Fit chimney outer
Cut hole(s) for the chimney(s) in the appropriate place(s) in the domes (or, preferably, leave them when casting). Install vertical concrete pipe over the hole to the final ground level.
Fill valleys between the domes
On a settled, dry day, or better still on the first day of a run of settled dry days, fill the valleys between the domes with a lightweight inorganic filler material such as vermiculite. The object of this exercise is simply so that from every point on the structure, when the upper membrane is in place water will naturally drain to one edge and will not pool; the valleys do not have to be completely filled by any means. This doesn't need to be done if a watertight means of joining the upper membrane to drains running down internal pillars can be found.
Lay upper membrane
Lay a waterproof membrane over the whole structure, overlapping the uphill sides by half a metre. Fold this overlap down over the overlap of the lower membrane. Sealing around the chimney and any internal pillar drains is an issue I haven't solved, but I imagine suitable mastics may be available.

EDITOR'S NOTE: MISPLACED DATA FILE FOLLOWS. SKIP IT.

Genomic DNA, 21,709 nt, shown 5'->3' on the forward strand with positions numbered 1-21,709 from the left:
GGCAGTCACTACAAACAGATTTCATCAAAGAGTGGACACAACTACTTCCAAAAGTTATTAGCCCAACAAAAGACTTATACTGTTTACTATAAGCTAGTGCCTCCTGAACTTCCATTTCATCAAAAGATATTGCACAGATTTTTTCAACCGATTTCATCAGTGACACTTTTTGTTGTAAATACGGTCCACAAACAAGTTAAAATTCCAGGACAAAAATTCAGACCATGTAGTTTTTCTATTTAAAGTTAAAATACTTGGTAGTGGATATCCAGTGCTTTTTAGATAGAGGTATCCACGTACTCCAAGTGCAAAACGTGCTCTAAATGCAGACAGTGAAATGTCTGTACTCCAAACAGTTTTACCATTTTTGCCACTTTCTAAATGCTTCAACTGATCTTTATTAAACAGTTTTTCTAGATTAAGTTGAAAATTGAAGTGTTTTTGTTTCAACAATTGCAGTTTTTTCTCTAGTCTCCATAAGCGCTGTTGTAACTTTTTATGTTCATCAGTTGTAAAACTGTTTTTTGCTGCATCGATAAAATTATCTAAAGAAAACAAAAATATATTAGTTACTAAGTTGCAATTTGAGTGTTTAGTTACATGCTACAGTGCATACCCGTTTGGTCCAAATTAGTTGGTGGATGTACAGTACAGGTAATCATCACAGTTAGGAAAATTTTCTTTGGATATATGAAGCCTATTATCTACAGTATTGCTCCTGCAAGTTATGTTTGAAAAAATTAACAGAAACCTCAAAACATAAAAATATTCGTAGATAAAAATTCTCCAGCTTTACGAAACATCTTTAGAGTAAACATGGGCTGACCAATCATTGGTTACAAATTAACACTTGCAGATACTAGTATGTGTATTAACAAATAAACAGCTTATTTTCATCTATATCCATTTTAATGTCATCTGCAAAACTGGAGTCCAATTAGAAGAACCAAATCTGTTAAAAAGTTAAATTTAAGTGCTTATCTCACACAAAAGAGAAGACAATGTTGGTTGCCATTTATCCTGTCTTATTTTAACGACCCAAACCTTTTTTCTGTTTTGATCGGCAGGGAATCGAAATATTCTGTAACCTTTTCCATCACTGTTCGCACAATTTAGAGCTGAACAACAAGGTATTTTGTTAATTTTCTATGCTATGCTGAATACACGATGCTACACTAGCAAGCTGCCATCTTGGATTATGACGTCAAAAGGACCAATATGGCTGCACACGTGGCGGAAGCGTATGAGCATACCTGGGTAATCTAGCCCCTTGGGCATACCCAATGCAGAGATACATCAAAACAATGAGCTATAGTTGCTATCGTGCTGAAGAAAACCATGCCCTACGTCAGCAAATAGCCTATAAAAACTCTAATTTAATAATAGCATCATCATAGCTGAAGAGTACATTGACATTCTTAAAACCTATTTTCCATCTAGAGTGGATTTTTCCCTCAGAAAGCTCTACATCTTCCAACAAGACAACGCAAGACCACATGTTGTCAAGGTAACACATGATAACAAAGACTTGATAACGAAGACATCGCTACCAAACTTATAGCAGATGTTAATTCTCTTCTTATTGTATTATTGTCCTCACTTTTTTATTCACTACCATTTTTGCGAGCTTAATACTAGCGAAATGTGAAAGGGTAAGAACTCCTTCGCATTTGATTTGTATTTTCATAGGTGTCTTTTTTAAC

Backfill over the whole structure, first with subsoil, then with topsoil. Contour the backfill to form a natural slope. Turf over. Similarly backfill against the retaining wall on the downslope side.
Ordinary standard double glazed 'patio door' units are installed into the exposed sides.
Fit out interior
The following costings are preliminary, and are based on concrete costs only, with no allowance for levelling the platform, fitting drains, services, labour and so on; it's mainly to cost the bits of the structure I don't have a good feel for. This looks startlingly low – as if I've got something wrong by a factor of ten. I hope not!
|Sousterran: quantities and mass|
|Constants||Unit||Item||Unit||Price||per sq m|
|Mass of 1 cubic metre of concrete||2400||Kg||Bituthene 3000||20 metre roll||£163||£9.03|
|Mass of 1 cubic metre of soil||1700||Kg||Styrodur 3035CS, 30mm||14 sheets at 1250x600mm||£70||£6.67|
|Price of 1 cubic metre of concrete||100||Pounds sterling||Styrodur 3035CS, 60mm||7 sheets at 1250x600mm||£70||£13.33|
|Price of 1 8x4 sheet 15mm exterior ply||40||Pounds sterling||Total, with 30mm||£15.69|
|Price of 1 sq metre concrete blockwork||10||Pounds sterling||Total, with 60mm||£22.36|
|Dome radius (long axis)||2.4||metres|
|Area of dome floor||14.98||square metres|
|Area of dome surface||36.19||square metres|
|Number of wall panels||11||at||4.8||sq metres|
|Elements||Area sq m||Thickness m||Volume cu m||Mass tons||Concrete Cost||Cladding cost||Number of||Total cost||Total mass||Shuttering sheets||Shuttering cost|